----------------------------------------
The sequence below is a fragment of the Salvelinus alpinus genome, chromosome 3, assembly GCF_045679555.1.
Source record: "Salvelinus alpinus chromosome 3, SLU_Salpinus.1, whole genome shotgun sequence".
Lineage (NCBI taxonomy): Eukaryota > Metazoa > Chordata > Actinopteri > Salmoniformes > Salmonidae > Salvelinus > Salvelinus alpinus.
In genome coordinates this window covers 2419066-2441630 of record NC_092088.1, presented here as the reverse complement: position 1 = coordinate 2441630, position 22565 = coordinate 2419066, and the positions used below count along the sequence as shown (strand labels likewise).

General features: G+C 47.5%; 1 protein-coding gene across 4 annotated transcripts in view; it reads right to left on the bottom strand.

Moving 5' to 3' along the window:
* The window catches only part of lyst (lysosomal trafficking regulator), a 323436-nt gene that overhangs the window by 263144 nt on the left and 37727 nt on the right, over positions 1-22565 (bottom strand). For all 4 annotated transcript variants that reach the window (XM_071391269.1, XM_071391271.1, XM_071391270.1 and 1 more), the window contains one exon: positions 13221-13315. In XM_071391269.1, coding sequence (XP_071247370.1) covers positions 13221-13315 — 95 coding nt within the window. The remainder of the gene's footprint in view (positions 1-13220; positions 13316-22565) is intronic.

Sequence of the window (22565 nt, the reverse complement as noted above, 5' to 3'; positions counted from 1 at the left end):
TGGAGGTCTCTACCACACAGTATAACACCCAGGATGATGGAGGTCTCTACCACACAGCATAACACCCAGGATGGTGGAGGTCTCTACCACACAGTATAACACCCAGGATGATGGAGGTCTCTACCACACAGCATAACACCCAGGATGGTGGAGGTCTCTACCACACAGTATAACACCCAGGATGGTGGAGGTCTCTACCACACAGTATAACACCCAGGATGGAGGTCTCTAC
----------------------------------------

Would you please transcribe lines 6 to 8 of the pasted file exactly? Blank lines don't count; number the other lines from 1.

Moving 5' to 3' along the window:
* The window catches only part of lyst (lysosomal trafficking regulator), a 323436-nt gene that overhangs the window by 263144 nt on the left and 37727 nt on the right, over positions 1-22565 (bottom strand). For all 4 annotated transcript variants that reach the window (XM_071391269.1, XM_071391271.1, XM_071391270.1 and 1 more), the window contains one exon: positions 13221-13315. In XM_071391269.1, coding sequence (XP_071247370.1) covers positions 13221-13315 — 95 coding nt within the window. The remainder of the gene's footprint in view (positions 1-13220; positions 13316-22565) is intronic.

Sequence of the window (22565 nt, the reverse complement as noted above, 5' to 3'; positions counted from 1 at the left end):